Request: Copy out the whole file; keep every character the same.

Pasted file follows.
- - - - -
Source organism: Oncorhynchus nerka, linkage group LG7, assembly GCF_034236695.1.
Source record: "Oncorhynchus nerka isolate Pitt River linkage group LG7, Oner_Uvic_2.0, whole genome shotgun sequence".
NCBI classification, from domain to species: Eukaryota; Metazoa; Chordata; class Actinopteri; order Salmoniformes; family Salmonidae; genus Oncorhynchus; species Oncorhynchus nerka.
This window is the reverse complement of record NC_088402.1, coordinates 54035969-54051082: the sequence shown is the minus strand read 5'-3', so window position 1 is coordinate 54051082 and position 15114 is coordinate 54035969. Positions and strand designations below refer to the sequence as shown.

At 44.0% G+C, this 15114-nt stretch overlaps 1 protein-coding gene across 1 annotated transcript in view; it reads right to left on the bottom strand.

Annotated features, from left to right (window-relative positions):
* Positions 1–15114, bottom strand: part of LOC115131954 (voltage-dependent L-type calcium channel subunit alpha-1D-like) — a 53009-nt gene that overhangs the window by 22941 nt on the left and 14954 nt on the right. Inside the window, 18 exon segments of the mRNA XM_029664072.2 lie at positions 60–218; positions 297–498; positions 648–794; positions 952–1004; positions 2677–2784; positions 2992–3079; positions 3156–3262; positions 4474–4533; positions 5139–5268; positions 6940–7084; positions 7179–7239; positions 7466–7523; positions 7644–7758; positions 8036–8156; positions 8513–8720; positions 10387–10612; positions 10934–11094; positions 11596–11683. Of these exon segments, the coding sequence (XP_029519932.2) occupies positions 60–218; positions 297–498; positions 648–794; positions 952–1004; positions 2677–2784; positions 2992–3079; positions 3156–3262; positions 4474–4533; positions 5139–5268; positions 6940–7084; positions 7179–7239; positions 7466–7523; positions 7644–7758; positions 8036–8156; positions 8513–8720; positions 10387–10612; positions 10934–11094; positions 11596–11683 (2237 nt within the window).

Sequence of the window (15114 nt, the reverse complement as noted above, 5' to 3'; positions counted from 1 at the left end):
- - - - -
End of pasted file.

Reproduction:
Source organism: Oncorhynchus nerka, linkage group LG7, assembly GCF_034236695.1.
Source record: "Oncorhynchus nerka isolate Pitt River linkage group LG7, Oner_Uvic_2.0, whole genome shotgun sequence".
NCBI classification, from domain to species: Eukaryota; Metazoa; Chordata; class Actinopteri; order Salmoniformes; family Salmonidae; genus Oncorhynchus; species Oncorhynchus nerka.
This window is the reverse complement of record NC_088402.1, coordinates 54035969-54051082: the sequence shown is the minus strand read 5'-3', so window position 1 is coordinate 54051082 and position 15114 is coordinate 54035969. Positions and strand designations below refer to the sequence as shown.

At 44.0% G+C, this 15114-nt stretch overlaps 1 protein-coding gene across 1 annotated transcript in view; it reads right to left on the bottom strand.

Annotated features, from left to right (window-relative positions):
* Positions 1–15114, bottom strand: part of LOC115131954 (voltage-dependent L-type calcium channel subunit alpha-1D-like) — a 53009-nt gene that overhangs the window by 22941 nt on the left and 14954 nt on the right. Inside the window, 18 exon segments of the mRNA XM_029664072.2 lie at positions 60–218; positions 297–498; positions 648–794; positions 952–1004; positions 2677–2784; positions 2992–3079; positions 3156–3262; positions 4474–4533; positions 5139–5268; positions 6940–7084; positions 7179–7239; positions 7466–7523; positions 7644–7758; positions 8036–8156; positions 8513–8720; positions 10387–10612; positions 10934–11094; positions 11596–11683. Of these exon segments, the coding sequence (XP_029519932.2) occupies positions 60–218; positions 297–498; positions 648–794; positions 952–1004; positions 2677–2784; positions 2992–3079; positions 3156–3262; positions 4474–4533; positions 5139–5268; positions 6940–7084; positions 7179–7239; positions 7466–7523; positions 7644–7758; positions 8036–8156; positions 8513–8720; positions 10387–10612; positions 10934–11094; positions 11596–11683 (2237 nt within the window).

Sequence of the window (15114 nt, the reverse complement as noted above, 5' to 3'; positions counted from 1 at the left end):